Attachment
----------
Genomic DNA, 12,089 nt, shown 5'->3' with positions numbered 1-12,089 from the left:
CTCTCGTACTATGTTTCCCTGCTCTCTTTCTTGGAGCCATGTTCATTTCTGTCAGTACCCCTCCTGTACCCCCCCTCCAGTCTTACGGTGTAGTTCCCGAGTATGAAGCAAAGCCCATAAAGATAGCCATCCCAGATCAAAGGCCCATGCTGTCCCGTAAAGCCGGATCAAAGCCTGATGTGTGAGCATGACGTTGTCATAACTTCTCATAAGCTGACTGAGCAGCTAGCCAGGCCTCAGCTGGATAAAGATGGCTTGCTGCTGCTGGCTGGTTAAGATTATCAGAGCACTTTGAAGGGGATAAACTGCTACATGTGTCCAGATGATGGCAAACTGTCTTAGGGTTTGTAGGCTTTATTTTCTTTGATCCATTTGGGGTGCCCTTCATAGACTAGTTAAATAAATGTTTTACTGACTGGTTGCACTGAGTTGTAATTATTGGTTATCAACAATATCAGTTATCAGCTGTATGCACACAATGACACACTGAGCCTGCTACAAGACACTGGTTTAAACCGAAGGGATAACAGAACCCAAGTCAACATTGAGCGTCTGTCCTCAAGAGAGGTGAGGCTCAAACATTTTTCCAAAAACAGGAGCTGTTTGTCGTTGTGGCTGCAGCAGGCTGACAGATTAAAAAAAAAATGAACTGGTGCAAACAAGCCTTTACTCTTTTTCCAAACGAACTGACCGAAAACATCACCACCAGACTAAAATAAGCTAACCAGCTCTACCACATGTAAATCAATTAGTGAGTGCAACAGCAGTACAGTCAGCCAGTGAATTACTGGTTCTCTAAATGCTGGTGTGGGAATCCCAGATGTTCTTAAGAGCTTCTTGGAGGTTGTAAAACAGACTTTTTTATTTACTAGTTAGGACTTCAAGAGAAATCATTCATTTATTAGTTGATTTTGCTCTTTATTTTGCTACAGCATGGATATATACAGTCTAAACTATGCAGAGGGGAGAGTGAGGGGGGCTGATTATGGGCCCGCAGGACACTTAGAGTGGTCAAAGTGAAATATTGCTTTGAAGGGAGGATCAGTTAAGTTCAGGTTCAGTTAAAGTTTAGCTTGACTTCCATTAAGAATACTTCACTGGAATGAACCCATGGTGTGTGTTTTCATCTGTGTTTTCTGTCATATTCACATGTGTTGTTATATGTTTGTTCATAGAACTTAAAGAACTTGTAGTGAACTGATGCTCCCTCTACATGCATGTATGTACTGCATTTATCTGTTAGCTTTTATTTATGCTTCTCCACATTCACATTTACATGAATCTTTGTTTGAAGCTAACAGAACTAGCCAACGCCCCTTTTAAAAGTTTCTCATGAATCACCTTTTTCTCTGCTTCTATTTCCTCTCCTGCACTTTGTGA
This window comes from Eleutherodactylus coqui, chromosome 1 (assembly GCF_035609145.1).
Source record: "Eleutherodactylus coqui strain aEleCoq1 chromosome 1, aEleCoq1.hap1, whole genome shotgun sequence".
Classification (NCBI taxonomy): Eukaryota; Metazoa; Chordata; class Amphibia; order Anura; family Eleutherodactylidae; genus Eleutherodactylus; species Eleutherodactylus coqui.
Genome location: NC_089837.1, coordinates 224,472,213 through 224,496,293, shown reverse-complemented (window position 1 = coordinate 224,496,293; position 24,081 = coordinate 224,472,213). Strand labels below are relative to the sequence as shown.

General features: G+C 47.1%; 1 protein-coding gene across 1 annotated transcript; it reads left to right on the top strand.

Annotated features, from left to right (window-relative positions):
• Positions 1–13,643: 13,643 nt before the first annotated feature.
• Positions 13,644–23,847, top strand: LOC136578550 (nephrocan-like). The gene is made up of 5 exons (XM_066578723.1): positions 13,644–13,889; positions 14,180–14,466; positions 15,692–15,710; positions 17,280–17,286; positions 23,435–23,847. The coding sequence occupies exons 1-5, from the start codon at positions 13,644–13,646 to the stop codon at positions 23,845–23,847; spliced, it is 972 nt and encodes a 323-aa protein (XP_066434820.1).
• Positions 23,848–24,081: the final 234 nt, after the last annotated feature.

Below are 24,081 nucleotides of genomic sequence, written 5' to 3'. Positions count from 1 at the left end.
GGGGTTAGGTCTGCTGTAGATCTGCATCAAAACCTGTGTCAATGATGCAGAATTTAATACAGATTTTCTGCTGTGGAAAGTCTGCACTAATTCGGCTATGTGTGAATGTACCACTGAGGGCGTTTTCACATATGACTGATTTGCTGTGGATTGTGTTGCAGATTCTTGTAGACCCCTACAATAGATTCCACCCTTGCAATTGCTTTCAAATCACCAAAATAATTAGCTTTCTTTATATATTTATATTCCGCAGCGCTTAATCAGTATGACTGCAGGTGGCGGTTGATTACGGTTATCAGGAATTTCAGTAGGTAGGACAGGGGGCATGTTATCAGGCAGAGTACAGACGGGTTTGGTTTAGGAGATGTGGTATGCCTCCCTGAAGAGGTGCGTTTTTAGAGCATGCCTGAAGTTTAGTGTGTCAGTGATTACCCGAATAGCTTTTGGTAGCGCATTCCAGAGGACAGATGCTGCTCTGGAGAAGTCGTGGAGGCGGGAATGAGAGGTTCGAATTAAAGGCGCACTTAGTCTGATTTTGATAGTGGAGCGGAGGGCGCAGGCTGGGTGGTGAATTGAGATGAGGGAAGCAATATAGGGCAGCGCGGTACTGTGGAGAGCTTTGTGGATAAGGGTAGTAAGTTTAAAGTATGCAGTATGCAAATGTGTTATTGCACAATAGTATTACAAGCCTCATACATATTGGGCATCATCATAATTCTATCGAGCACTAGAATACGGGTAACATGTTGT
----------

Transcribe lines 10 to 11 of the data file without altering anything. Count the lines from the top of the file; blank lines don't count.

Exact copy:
• Positions 13,644–23,847, top strand: LOC136578550 (nephrocan-like). The gene is made up of 5 exons (XM_066578723.1): positions 13,644–13,889; positions 14,180–14,466; positions 15,692–15,710; positions 17,280–17,286; positions 23,435–23,847. The coding sequence occupies exons 1-5, from the start codon at positions 13,644–13,646 to the stop codon at positions 23,845–23,847; spliced, it is 972 nt and encodes a 323-aa protein (XP_066434820.1).
• Positions 23,848–24,081: the final 234 nt, after the last annotated feature.